BRAIN, INTELLIGENCE, MYOPIA: PSYC Call for Multiple Review

Stevan Harnad harnad at cogito.ecs.soton.ac.uk
Sun Jun 18 19:46:27 EST 2000


    PSYCOLOQUY CALL FOR BOOK REVIEWERS

    Below is the Abstract of the Precis of "Brain Size, Intelligence
    and Myopia" by Miles David Storfer (970 lines). This monograph has
    been selected for multiple review in Psycoloquy.

    THE FULL TEXT OF THE PRECIS IS AT:
    
    http://www.cogsci.soton.ac.uk/psyc-bin/newpsy?11.083

    THE FULL TEXT OF THE MONOGRAPH FOR REVIEW IS DOWNLOADABLE FROM:

    http://www.gbhap-us.com/IJN   (US)
    http://www.gbhap.com/IJN      (elsewhere)

    If you wish to submit a formal review of this monograph, please
    write to psyc at pucc.princeton.edu indicating what expertise you
    would bring to bear on reviewing the book. (If you have never
    reviewed for PSYCOLOQUY or Behavioral & Brain Sciences before, it
    would be helpful if you could also append a copy of your CV to your
    inquiry.) Reviews can also be submitted without invitation, but all
    reviews will be refereed. The author will reply to all accepted
    reviews.

    FULL PSYCOLOQUY BOOK REVIEW INSTRUCTIONS AT:

    http://www.princeton.edu/~harnad/psyc.html
    http://www.cogsci.soton.ac.uk/psycoloquy/

    Please note that Psycoloquy reviews are of the full monograph, not
    the Precis. Review length should be about 200 lines [c. 1800
    words], with a short abstract (about 50 words), an indexable title,
    and reviewer's full name and institutional address, email and Home
    Page URL. All references that are electronically accessible should
    also have URLs.

    AUTHOR'S RATIONALE FOR SOLICITING MULTIPLE BOOK REVIEW

    Reviews of Storfer (1999), "Brain Size, Intelligence and
    Myopia," are invited on questions such as the following:

    (1) To what extent is the human brain growing intergenerationally,
    and why does the growth seem so specific to areas most heavily
    stressed by recent ancestral experience? (2) How does this brain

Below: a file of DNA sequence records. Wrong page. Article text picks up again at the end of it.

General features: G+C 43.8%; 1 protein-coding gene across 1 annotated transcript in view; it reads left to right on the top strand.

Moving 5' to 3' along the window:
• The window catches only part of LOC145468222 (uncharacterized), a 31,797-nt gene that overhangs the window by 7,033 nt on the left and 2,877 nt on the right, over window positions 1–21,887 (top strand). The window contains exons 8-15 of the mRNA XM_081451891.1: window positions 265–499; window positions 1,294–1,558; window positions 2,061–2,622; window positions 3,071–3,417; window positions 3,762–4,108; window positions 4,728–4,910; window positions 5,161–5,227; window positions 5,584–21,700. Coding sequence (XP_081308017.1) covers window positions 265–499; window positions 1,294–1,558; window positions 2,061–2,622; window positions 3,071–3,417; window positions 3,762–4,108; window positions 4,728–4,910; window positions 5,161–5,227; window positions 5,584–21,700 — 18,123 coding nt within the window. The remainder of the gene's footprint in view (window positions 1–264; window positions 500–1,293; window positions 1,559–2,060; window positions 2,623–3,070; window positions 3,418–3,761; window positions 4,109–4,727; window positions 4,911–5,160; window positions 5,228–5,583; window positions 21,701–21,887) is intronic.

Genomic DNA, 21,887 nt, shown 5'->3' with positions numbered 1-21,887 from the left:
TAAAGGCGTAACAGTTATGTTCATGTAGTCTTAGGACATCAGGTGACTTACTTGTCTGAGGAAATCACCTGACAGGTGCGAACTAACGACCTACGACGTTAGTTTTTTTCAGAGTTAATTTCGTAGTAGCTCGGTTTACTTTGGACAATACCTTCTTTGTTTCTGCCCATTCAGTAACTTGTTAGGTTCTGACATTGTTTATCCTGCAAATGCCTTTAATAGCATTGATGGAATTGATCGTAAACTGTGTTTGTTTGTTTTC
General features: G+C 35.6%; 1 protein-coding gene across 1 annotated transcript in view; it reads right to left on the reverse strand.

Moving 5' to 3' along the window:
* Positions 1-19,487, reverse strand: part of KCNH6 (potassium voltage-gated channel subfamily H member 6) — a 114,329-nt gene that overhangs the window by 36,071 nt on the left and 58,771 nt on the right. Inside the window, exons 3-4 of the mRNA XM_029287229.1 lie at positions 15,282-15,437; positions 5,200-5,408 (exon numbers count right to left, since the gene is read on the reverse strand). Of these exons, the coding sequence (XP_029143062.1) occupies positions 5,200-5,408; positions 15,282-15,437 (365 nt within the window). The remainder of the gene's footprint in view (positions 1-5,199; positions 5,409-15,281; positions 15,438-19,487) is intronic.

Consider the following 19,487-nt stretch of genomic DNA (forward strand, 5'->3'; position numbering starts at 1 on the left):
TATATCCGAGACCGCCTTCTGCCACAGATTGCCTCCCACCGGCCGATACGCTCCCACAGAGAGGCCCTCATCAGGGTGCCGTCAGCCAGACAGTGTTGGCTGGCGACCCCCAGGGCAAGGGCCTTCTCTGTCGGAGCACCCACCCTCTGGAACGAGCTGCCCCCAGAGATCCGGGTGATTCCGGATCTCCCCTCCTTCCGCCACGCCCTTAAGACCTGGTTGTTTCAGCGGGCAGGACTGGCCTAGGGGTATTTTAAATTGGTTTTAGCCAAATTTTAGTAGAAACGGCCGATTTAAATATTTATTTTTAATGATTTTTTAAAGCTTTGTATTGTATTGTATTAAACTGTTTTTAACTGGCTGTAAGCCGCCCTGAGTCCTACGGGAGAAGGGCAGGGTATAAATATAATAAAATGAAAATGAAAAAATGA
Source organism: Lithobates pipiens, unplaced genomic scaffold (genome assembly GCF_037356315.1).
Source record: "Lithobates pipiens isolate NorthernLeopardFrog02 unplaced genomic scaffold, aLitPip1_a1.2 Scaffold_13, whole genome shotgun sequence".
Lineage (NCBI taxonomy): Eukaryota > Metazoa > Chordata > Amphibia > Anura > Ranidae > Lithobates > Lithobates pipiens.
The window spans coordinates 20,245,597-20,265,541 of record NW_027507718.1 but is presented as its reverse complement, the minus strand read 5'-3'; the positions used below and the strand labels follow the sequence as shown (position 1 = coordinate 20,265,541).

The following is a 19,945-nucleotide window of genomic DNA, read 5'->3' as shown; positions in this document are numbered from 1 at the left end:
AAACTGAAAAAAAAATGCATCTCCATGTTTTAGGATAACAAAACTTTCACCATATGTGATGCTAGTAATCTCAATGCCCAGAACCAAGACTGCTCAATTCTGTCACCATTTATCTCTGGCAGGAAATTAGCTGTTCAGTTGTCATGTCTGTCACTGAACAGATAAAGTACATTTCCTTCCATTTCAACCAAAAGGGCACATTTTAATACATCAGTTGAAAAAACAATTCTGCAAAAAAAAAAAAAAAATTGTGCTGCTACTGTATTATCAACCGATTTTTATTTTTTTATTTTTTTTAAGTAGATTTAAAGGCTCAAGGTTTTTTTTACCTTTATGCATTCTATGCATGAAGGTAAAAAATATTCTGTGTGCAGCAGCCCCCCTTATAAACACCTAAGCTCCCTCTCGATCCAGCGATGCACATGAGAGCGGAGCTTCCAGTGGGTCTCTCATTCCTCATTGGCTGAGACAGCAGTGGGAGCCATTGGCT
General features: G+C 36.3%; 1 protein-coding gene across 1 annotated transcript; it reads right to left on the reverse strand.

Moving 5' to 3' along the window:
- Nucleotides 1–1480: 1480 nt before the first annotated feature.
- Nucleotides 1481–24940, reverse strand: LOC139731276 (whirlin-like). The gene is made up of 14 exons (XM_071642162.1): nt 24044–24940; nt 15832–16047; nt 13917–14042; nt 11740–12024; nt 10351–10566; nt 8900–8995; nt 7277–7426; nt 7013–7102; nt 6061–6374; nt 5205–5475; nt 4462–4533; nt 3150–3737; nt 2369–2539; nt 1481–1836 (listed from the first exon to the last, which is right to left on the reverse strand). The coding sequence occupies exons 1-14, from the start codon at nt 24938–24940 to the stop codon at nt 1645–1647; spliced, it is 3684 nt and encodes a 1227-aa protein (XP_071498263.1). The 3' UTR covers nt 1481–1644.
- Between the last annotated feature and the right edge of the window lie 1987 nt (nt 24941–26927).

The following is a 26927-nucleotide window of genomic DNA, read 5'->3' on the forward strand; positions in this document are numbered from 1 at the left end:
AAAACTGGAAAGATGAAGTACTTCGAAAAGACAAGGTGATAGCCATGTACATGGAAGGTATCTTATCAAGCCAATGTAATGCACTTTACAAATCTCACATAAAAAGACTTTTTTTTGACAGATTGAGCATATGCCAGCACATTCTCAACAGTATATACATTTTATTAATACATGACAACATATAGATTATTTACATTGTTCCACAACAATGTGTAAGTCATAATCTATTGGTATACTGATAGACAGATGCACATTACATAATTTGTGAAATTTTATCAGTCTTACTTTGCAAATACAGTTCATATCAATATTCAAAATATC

growth relate to the gradual, substantial long-term rise in IQ
    scores? (3) How can the prevalence of myopia have risen so rapidly,
    yet continued to generate epidemiological data consistent with
    myopia as primarily an inherited condition? (4) Given the close
    correspondence between myopia and high IQ, and findings that relate
    neocortical size and IQ, does this imply a causal link between the
    secular increase in brain size and the upsurge in myopia? (5) Do
    recent post-mortem findings of a left-right asymmetry in a
    speech-analysis area of the neocortex of primates heavily exposed
    to (gestural + vocal) human speech, in contrast to the
    near-symmetry reported in much earlier studies, suggest a rapid,
    adaptive (intergenerational) biological response?

    The full text can be viewed and downloaded at no cost through the
    publisher's (Gordon and Breach) website:
    In the US: http://www.gbhap.com/IJN
    {note: the letters IJN must be capitalized}.
    Outside the US: http://www.gbhap-us.com/IJN may be required.

psycoloquy.00.11.083.brain-intelligence.1.storfer       Sun Jun 18 2000
ISSN 1055-0143       (54 paragraphs, 17 references, 6 notes, 884 lines)
PSYCOLOQUY is sponsored by the American Psychological Association (APA)
                Copyright 2000 Miles David Storfer

                BRAIN SIZE, INTELLIGENCE AND MYOPIA
    [International Journal of Neuroscience (1999), 98(3-4): 153-276]
                Precis of Storfer on Brain-Intelligence

                Miles David Storfer
                The Foundation for Brain Research
                46 Brittany A Drive
                Delray Beach FL 33446
                USA
                brainfoundation at aol.com

    ABSTRACT:  During the past century, a substantial increase has
    occurred in the size of the human brain, especially in
    'association' areas of the neocortex heavily used to cope with a
    complex language-driven society. It is proposed that this
    neocortical expansion has made possible the large, gradual increase
    in IQ that has occurred across the developed world, and been
    responsible for the dramatic upsurge in the prevalence and severity
    of near-sightedness (myopia) usually found after societies
    urbanize. The impetus for these changes begins during prenatal
    development. Findings from studies of mammals reared in captivity
    suggest that there is a mechanism for adaptive epigenetic
    inheritance, one capable of modifying the timing and/or extent of
    gene expression prenatally, without altering the DNA sequences that
    comprise protein-coding and other structural genes. Mechanisms that
    appear capable of transporting such adaptive changes across the
    so-called 'germ-line barrier' -- without violating the basic
    precepts of Darwin's theory -- are proposed. The social and
    evolutionary ramifications of our apparent proclivity for rapid,
    progressive, adaptive neocortical change are discussed, as well as
    some ways of testing aspects of this theory are proposed.

    KEYWORDS:  allergy, brain size, development, evolution, gene
    expression regulation, genomic imprinting, gifted, intelligence,
    myopia, neocortex.


    TEXT OF THE PRECIS IS AT:
    
    http://www.cogsci.soton.ac.uk/psyc-bin/newpsy?11.083

    THE FULL TEXT OF THE MONOGRAPH FOR REVIEW IS DOWNLOADABLE FROM:

    http://www.gbhap-us.com/IJN   (US)
    http://www.gbhap.com/IJN      (elsewhere)

    PSYCOLOQUY BOOK REVIEW INSTRUCTIONS AT:

    http://www.princeton.edu/~harnad/psyc.html
    http://www.cogsci.soton.ac.uk/psycoloquy/




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